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The Suffering (PlayStation 2) artwork

The Suffering (PlayStation 2) review

"After a certain point in the game, most players will be used to that sort of chaotic action, as The Suffering revels in it. Torque spends much of the game trapped in a lunatic’s nightmare, surrounded by panicking guards and inmates fighting each other, as well as their otherworldly foes."

It doesn’t take long for the casual gamer to realize Torque isn’t the sort of hero the general public will look up to. At The Suffering’s beginning, he’s introduced to the player while being led by a pair of guards to his lonely cell at the end of a maximum-security prison’s death row -- while being besieged by a non-stop barrage of hateful trash talk by one of his escorts.

Perhaps his violent nature is for the best, though. This prison, located on Carnate Island (a fictional off-coast region of Maryland), has a notorious history -- one that’s about to explode as evil spirits manifest themselves to take unholy revenge upon all prisoners and guards unlucky enough to be residing on this cursed soil. To survive, Torque will have to slaughter a few gazillion assorted monstrosities....and perhaps any surviving humans foolish enough to look at him as a source of help.

You see, while it’s up in the air whether Torque actually committed the crime that got him placed on death row (killing his wife and two children), there’s no doubt he’s one seriously messed-up dude. Not only does he suffer from a non-stop series of hallucinations, but whenever he meets another survivor, the guy starts hearing voices. One, belonging to his dearly-departed wife, implores him to help the other person. The other, belonging to Lucifer or some other demon, simply tells him to pick up the weapon of his choice and add to the body count. These decisions aren’t to be taken lightly, as when all is said and done, Torque’s actions determine whether he really was innocent or guilty of the crime that put him on this hellish island.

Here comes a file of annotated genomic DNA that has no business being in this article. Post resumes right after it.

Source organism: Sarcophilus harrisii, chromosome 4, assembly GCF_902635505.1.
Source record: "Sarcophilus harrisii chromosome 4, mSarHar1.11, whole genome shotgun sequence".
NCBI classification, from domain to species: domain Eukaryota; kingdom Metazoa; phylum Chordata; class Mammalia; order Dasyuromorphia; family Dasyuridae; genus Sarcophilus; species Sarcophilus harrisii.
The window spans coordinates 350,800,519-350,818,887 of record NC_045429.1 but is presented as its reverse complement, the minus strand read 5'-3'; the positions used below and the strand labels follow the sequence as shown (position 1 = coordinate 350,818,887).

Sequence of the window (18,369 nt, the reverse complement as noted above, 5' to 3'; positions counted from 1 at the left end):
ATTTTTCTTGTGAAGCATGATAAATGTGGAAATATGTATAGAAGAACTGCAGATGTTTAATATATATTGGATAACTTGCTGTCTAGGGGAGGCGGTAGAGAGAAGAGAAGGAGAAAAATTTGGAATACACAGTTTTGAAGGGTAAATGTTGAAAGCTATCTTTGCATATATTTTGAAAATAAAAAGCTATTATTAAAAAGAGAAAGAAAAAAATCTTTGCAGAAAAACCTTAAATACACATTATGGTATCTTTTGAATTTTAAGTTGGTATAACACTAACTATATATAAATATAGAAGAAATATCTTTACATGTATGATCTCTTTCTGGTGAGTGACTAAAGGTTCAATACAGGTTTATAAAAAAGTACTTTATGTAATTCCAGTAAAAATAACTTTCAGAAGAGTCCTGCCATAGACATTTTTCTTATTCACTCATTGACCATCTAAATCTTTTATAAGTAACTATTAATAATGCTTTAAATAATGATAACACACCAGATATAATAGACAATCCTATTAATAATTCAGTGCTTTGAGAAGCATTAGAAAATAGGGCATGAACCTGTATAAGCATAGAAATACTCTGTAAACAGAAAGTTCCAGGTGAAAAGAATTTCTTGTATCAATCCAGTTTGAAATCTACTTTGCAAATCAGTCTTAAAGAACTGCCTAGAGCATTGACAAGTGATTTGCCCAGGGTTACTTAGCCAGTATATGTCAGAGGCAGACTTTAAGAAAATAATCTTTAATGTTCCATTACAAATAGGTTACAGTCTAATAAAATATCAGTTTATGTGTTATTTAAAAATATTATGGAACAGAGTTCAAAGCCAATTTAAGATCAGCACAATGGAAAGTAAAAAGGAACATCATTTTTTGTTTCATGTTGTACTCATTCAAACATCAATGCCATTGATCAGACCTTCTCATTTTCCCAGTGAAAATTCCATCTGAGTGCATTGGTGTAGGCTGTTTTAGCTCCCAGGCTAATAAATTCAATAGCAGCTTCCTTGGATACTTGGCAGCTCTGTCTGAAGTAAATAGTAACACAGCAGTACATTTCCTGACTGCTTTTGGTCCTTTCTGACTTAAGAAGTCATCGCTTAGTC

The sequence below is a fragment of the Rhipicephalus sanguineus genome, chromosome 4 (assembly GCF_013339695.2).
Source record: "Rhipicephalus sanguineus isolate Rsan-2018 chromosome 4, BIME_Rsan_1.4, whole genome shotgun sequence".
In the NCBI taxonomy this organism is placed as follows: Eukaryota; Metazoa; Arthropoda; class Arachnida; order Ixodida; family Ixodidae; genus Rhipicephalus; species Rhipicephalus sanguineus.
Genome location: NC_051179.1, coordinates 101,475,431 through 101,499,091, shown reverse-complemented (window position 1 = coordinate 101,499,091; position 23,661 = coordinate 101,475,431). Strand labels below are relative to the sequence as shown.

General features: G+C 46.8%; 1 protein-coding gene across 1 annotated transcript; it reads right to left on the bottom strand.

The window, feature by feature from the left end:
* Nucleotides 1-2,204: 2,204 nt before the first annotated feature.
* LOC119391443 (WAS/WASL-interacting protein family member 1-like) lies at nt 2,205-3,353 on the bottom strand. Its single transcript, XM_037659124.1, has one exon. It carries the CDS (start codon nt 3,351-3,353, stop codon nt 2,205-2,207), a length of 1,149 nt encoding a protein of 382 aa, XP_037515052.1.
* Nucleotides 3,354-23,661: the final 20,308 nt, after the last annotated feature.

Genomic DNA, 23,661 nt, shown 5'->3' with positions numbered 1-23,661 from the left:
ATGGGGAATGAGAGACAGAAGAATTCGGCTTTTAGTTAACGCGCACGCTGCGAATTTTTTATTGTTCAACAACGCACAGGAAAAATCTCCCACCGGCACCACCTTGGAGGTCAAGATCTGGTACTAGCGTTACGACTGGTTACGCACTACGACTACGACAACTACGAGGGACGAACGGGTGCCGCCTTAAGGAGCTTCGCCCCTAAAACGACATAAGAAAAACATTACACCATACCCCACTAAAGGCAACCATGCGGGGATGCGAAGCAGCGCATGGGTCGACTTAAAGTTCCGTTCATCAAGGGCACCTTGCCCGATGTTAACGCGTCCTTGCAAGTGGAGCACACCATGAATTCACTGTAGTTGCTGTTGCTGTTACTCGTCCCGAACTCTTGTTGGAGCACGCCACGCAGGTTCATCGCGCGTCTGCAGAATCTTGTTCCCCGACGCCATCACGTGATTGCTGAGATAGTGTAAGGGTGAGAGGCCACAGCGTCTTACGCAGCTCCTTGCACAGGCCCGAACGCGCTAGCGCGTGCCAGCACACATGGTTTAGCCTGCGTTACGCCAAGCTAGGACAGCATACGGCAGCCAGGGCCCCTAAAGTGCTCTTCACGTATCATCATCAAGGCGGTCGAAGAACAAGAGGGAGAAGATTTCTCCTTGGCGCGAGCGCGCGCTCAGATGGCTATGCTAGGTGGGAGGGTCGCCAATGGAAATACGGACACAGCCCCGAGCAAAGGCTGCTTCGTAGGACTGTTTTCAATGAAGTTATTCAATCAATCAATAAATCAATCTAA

But there's a lot of work to be done before his verdict is reached. After being the sole death row inmate to avoid premature execution during the initial demon attack, he gets his hands on a shiv and starts looking for a way off Carnate. The creepy atmosphere created by the combination of dark jailhouse corridors and menacing sound effects is enough to make one feel they’ve stepped into a copycat of Silent least until the first of countless Slayers is encountered. While these foes are fond of playing “freak-you-out” mind-games with Torque, scraping the lethal blades that serve as their arms and legs across floors and walls in a very effective attempt at intimidation, it’s their speed that makes them a threat. It won’t take long to figure out Slayers are nothing like those slow-moving zombies common to survival horror games as they sprint with reckless abandon towards Torque before catapulting themselves toward him in a corkscrewing divebomb assault. And they’re among the least of his worries.

Agile midgets spawn from pools of water and blood to fling syringes full of lethal injection fluid at Torque....before leaping on him in an attempt to jam another needle into the burly brute’s neck. Worm-like monsters erupt from the ground, flailing whip-like chains with such viciousness as to make a Belmont cringe. Creepy little girls erupt into flames and do their utmost to burn the sideburns (and skin) off Torque’s face. To have a chance in hell of surviving these and other foes, the player will have to keep their finger glued to the trigger of whatever gun seems to be getting the job done....and that still might not be enough.